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Zebra Uses Its Own Dart RTLS Technology to Boost Warehouse Efficiency

The company estimates that the real-time location system saves the warehouse 451 man-hours per month.
By Claire Swedberg
When a worker's handheld displays an item to be picked, that individual retrieves the product and inputs or scans its bar-coded number, confirming that the load has been picked up. The employee is then directed to the stenciled location number and colored cone where the item should be dropped off. After placing the object next to those already in the staging lane designated for that order, the staff member scans the bar-code number printed on the cone. If there is a mistake, the worker will see an alert on the scanner's screen, indicating that the goods are being placed in the incorrect staging lane. Once the order is completely assembled within the staging area, the cone is temporarily removed while the pallet is covered in stretch wrap. The cone is then placed back on top of the stretch-wrapped pallet, in order to help the staff identify the order and load it onto the appropriate truck, where the cone is then removed and returned to the staging area.

Without an RTLS solution, the company reports, the process of locating a shipment in the staging area could take the staff from one to eight minutes—approximately three minutes on average. Since the warehouse averages 1,000 drops daily, Meekma says, that time adds up quickly, though the RTLS cuts about a minute off each drop time.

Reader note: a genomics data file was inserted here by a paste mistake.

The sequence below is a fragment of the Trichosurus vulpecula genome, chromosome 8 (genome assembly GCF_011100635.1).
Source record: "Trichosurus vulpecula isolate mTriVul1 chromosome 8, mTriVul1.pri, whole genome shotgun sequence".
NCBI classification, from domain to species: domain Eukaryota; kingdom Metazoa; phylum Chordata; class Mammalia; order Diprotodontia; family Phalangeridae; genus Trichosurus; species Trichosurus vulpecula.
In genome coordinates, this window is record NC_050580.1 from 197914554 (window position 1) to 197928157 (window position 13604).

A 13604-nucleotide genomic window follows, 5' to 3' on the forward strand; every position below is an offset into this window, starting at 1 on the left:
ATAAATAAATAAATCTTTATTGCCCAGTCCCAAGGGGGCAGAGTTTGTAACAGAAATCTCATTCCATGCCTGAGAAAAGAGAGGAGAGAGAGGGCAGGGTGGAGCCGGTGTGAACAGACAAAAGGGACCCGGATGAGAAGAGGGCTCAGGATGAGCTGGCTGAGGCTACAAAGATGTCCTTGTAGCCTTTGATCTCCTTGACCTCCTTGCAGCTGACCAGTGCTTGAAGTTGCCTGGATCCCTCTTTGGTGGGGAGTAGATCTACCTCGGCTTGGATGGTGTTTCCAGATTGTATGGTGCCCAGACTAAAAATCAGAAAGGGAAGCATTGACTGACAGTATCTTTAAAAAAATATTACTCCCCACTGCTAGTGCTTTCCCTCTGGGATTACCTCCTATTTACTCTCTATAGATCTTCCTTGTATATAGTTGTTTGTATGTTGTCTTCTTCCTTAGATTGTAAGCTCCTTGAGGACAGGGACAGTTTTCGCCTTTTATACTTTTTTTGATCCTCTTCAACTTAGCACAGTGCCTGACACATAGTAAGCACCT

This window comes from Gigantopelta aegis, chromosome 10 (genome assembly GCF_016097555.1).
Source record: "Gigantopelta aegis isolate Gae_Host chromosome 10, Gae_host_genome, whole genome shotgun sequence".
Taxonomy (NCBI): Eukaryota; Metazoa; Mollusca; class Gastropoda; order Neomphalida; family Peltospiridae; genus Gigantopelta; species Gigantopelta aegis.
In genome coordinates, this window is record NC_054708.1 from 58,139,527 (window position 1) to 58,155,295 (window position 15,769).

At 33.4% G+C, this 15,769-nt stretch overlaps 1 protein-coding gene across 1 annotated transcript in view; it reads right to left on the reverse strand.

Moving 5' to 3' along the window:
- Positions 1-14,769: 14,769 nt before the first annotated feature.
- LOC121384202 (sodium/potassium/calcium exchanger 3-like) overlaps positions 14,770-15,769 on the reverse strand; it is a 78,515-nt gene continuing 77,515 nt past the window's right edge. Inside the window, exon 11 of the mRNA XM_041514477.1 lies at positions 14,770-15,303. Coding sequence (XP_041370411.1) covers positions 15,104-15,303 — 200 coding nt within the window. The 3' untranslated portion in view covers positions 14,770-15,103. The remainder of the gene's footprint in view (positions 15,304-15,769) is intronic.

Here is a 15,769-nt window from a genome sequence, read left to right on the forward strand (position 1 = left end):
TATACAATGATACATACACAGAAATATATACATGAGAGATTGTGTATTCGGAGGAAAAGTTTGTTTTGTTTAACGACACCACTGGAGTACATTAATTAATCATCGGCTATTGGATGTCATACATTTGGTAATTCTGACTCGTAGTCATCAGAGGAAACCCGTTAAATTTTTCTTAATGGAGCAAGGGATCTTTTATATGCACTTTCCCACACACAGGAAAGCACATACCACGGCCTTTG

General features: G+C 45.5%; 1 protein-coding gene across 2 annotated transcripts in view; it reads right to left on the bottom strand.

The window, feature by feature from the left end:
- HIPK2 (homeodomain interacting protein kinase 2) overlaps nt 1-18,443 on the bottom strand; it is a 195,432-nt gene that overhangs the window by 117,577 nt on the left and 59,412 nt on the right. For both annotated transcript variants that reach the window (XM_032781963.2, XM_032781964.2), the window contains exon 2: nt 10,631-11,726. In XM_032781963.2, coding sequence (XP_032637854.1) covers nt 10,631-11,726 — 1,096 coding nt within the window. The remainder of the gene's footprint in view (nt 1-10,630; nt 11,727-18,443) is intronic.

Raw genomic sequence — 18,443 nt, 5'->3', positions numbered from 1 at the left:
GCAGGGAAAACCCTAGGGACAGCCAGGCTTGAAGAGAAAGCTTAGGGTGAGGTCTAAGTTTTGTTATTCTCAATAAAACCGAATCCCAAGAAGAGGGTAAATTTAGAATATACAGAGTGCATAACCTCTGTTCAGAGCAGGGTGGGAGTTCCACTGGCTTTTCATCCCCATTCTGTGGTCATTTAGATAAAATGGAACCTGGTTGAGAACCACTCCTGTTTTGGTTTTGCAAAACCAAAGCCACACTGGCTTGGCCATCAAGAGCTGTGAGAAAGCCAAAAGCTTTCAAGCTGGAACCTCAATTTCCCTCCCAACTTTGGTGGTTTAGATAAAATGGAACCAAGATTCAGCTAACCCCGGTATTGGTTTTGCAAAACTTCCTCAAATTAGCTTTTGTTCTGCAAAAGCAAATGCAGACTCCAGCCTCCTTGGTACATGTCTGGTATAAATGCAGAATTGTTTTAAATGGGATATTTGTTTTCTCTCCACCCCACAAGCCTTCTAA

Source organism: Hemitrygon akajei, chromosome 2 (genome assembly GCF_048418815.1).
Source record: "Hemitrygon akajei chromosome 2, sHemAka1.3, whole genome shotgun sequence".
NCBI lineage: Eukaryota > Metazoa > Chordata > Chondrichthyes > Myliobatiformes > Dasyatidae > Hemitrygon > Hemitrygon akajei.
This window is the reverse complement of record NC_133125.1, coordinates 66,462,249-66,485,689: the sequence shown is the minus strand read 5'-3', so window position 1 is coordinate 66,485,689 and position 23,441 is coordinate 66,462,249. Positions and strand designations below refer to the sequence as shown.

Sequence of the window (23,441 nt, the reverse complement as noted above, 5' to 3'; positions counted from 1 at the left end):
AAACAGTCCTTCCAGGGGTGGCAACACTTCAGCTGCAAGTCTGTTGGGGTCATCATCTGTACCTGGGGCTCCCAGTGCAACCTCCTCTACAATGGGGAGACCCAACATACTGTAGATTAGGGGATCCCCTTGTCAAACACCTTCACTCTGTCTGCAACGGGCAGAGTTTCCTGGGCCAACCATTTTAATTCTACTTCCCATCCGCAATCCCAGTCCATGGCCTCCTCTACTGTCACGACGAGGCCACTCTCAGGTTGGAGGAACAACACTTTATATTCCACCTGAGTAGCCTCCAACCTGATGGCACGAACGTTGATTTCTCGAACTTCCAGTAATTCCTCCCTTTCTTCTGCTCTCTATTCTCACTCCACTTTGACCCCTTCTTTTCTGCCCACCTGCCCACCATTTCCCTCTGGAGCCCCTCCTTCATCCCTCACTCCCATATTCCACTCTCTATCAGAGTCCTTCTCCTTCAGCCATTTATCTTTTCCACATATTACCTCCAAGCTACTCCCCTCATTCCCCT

Based on the Zebra technology's cost, Meekma estimates that had the system been purchased, the warehouse would have seen a return on investment (ROI) in about six months, thanks to a reduction in man-hours. Until July of this year, the RTLS data was displayed on a monitor within the staging area, he says. Now that the RTLS solution has been integrated with the Oracle software, however, the facility has been able to display that data on the Symbol scanners, thereby saving several more seconds per load drop, by sparing the staff from having to go to the monitor in order to search for each order.

To design the system, Onigbanjo says, Zebra's installation team used the company's new System Builder tool. First, Meekma provided details regarding how the staging area was configured, as well as the type of data he required. "When we got input from Gary, we could go into the [System Builder] tool," Onigbanjo says, and begin entering additional details as well—such as where metal racks or other obstacles could affect the RFID tags' signal strength—and began mapping out the system. In so doing, he explains, the development of the system for this location was much faster, since it was not necessary to move sensor antennas around through a process of trial and error to create the proper read environment. In addition, Zebra's customers can purchase the System Builder software for their own deployments.

With the RTLS solution, Onigbanjo says, the tagged cones' locations can be pinpointed within about a foot. The system was so successful, Meekma adds, that it was also installed at Zebra's warehouse in the Netherlands this past June.

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